Novels & Novellas

Once, I had asked,“Why? Does it matter? No one seems to care. People apparently want to be lied to. That’s what politics is. That’s why they go to the movies, isn’t it?” Otto was firm in his answer. “Truth matters. You have to look for it. What our children know is our only legacy. That’s why I make my movies.”
An opinionated and iconoclastic bookseller, who has managed to live his life on his own terms for forty years while writing books about the things he values most and conducting a sui generis repository of what might be the best of literature, must come to terms at last with an America that has replaced the first amendment with political correctness.
The true story of William McGuire, an innocent in an age of cynicism, and a stranger in a strange land, who must find his own way in Homo sapiens society, as told by himself. Presented with four other unexpected tales: That Little Old Lady and MeSeely’s SurfsideShe Knows Her Onions, and If Blood Were Orange.
In his study of the past, John Finn can glimpse whole lives and imagine how they were lived. There he can even imagine his own life complete. Now, he has stumbled on love again, only to lose it. What is he actually good for? Perhaps only to find out what happened to a girl who was lost two hundred years ago—and to avoid getting shot in the meantime.
In the year 2162, an aging paladin in the dwindling Order of Pelagius must confront a greater power working to dominate the nations of Earth and the independent states of the heliosphere. John Holt attempts to keep his honor and fulfill his duty using railguns, railroads, dirigibles, steam trucks, river barges, and the help of a horse named Rosie.
1937. New York Daily Mirror photographer Hugh McNeill follows crusading reporter Cass Green as she investigates a possible serial killer: a prostitute doing away with her clients one by one. Cass’s investigation results in the attention of a rogue mobster who’s been moving in on Lucky Luciano’s prostitution rackets and is now trying to kill her.
In his second bibliomystery, Boston bookhound Henry Sullivan has a new girlfriend, a new apartment, and a shelfload of troubles.
Chaucer said “It is nought good a slepyng hound to wake.” Henry Sullivan, bookhound, is ready to be that sleeping dog: to settle down in his new apartment and enjoy life with his new girlfriend.
A bookhound, Henry Sullivan buys and sells books he finds at estate auctions and library sales around Boston and often from the relatives of the recently deceased. He’s in his late thirties, single, and comfortably set in his ways. But when a woman from his past, Morgan Johnson, calls to ask him to look at her late husband’s books, he is drawn into the dark machinations of a family whose mixed loyalties and secret history will have fatal results.

Blog Posts

In the Mask of Age

Watching your parents grow older was the hardest thing you did. Now, you wear that mask of age pretending to know something more. But you know less now--forgetting along the way--than you did before. You were stronger then. Sleep could be missed. The day was always...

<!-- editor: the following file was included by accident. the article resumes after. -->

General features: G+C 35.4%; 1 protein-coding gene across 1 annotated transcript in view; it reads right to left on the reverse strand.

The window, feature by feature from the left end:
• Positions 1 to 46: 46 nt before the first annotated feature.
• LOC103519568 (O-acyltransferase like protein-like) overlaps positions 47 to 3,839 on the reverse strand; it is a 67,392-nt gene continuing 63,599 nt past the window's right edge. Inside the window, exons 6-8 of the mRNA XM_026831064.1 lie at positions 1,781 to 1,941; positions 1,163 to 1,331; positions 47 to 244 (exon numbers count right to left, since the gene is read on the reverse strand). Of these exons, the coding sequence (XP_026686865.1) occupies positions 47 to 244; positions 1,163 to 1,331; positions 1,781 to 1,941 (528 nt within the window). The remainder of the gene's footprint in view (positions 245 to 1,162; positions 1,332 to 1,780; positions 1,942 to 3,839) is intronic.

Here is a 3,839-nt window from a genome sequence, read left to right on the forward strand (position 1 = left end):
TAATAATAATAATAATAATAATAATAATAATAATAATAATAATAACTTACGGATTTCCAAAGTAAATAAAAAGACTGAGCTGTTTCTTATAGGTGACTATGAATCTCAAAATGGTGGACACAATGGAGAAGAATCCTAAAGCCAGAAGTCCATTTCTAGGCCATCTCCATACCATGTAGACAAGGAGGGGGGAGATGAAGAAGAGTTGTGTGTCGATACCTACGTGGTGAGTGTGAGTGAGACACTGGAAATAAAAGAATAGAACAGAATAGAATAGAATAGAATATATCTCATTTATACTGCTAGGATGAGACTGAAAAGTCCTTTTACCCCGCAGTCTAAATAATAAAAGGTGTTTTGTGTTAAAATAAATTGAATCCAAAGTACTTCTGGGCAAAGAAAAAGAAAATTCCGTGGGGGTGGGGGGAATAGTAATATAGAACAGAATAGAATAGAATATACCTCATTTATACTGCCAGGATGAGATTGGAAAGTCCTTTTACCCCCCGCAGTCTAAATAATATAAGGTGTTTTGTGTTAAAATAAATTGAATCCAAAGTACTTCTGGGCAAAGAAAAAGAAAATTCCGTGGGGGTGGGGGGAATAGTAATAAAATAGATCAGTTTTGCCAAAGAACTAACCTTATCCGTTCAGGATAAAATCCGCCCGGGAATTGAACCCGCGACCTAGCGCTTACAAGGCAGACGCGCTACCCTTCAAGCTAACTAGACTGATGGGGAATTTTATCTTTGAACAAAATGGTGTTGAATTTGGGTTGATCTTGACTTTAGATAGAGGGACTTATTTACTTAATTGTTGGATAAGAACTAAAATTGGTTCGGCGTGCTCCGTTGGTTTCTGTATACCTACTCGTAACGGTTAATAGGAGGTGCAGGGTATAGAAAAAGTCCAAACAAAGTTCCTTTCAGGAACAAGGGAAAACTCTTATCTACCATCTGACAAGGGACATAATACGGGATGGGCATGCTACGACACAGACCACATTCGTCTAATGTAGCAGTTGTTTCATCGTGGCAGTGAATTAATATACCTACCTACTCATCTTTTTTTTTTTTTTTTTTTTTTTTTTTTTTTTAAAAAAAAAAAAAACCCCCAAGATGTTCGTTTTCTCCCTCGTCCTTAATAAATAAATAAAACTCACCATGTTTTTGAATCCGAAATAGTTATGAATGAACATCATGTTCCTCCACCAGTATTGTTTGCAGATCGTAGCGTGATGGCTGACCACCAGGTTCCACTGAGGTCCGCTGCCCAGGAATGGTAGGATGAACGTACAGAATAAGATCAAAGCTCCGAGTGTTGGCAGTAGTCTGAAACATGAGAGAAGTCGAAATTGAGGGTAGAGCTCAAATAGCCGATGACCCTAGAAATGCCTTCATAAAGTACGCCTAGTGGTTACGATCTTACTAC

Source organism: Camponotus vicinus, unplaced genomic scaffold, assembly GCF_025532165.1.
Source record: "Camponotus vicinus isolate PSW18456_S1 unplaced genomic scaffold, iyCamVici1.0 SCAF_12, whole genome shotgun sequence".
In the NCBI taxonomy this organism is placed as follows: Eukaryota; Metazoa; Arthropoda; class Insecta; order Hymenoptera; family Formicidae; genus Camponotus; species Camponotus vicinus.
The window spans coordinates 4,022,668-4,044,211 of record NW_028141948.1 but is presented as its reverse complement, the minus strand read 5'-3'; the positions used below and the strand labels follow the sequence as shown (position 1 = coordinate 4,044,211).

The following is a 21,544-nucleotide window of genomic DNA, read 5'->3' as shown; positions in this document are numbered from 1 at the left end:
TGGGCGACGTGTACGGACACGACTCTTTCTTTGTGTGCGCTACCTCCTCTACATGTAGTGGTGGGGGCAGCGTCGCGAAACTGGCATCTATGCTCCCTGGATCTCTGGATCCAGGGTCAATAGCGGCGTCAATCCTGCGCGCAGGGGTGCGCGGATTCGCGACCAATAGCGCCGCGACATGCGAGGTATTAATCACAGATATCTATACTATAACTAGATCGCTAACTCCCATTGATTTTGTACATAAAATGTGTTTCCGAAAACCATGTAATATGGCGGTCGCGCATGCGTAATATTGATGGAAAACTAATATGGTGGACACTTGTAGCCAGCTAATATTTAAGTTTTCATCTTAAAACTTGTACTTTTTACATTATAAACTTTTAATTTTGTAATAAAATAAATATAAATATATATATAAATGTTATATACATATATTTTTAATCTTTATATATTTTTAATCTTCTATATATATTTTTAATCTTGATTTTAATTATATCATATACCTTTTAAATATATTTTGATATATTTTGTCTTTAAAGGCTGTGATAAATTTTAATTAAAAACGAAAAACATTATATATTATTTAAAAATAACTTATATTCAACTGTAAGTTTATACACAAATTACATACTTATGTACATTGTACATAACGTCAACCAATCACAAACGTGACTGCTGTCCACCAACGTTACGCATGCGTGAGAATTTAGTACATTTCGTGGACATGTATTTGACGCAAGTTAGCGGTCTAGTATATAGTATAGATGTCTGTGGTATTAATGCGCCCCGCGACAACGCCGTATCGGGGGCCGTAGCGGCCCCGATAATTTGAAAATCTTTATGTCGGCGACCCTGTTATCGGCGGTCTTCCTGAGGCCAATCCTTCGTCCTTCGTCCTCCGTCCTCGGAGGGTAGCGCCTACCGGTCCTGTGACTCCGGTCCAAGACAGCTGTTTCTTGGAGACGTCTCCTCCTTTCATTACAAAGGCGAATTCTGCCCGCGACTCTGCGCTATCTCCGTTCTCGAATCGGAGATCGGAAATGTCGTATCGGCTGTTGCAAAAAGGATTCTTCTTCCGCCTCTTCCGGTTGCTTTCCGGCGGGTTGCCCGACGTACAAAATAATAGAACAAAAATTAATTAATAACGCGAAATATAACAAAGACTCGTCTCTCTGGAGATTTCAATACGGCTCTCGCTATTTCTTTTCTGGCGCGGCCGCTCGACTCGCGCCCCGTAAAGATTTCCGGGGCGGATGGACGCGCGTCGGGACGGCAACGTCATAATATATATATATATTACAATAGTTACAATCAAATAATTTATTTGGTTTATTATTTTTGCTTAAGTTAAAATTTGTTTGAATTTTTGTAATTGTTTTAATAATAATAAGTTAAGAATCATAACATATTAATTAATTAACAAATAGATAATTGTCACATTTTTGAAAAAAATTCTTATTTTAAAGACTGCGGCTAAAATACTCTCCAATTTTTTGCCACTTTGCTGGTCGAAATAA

An American Character

When a lone, forty-two-year-old Englishwoman, Isabella Bird, travelled by train from San Francisco into the Sierras in the late Summer of 1873, she sat with the miners and loggers and railroad men. She had little money and no prospects other than to make her way home...

Families

We may live apart from our families,But we are a part of them all the same—Perhaps more so as, with absents,We have the time and space for reflectionWhile not emersed in an emotional swampOf the mundane, nor the drum of closeProximity to the petty or ungenerous.The...

(notes for a poem)

My youth of yore now seems like myth to me, A dream by day and night and twilight; A play of biblical acts and whimsey, Of proverbial meanings and meaningless chore, Made light even then by the learning and a joy of being; When the delight of knowledge and knowing...

High Window

What appeared to be a square of moonlight upon the floor, As I stepped forward with bare foot to see, Turned out to be a fallen pillow in the dark, And I was once again reminded of the magic of pillows, As well as the need of high windows and what can be seen there,...

The Invention of Man: a novel

In love, but broke, the sixty-eight-year-old bookseller, Michael McGeraughty, has converted a fifty-year-old camper-trailer to a small bookshop of about 1500 volumes, to be pulled by his thirty-year-old pick-up truck. His idea is to be a modern-day ‘book peddler’ in...

Praise for Vincent McCaffrey’s Writing

“McCaffrey is never cloying or playing to demographic. He’s just telling a compelling, old-school yarn, the kind of story a man who knows his literature tells.”

Time Out Chicago

“Vincent McCaffrey is obviously a man so well read that he seems to have gleaned a deep understanding of human nature from his studies. His characters are appealing and sympathetic and his story well plotted. I look forward to his next novel after what was a most enjoyable debut.”

Gumshoe Review

“McCaffrey has a gift for crafting quirky characters and original dialogue…”

Anne Fortier

Author of "Juliet"

Recent Short Stories

Stories

A friend was recently reading the revised version of John Finn that appears to be making its way into print sooner than later and suggested that a particular chapter might stand on its own. It happens to be one of those I posted first about eight years ago when John...

Seeley’s Surfside

The hanging road sign for Denton Real Estate offered a constant chirping against an intermittent wind. It was a small and familiar voice to Burk as he approached Seeley’s Surfside Diner. The murmur of tires on passing cars was dampened by the new snow. With the hood...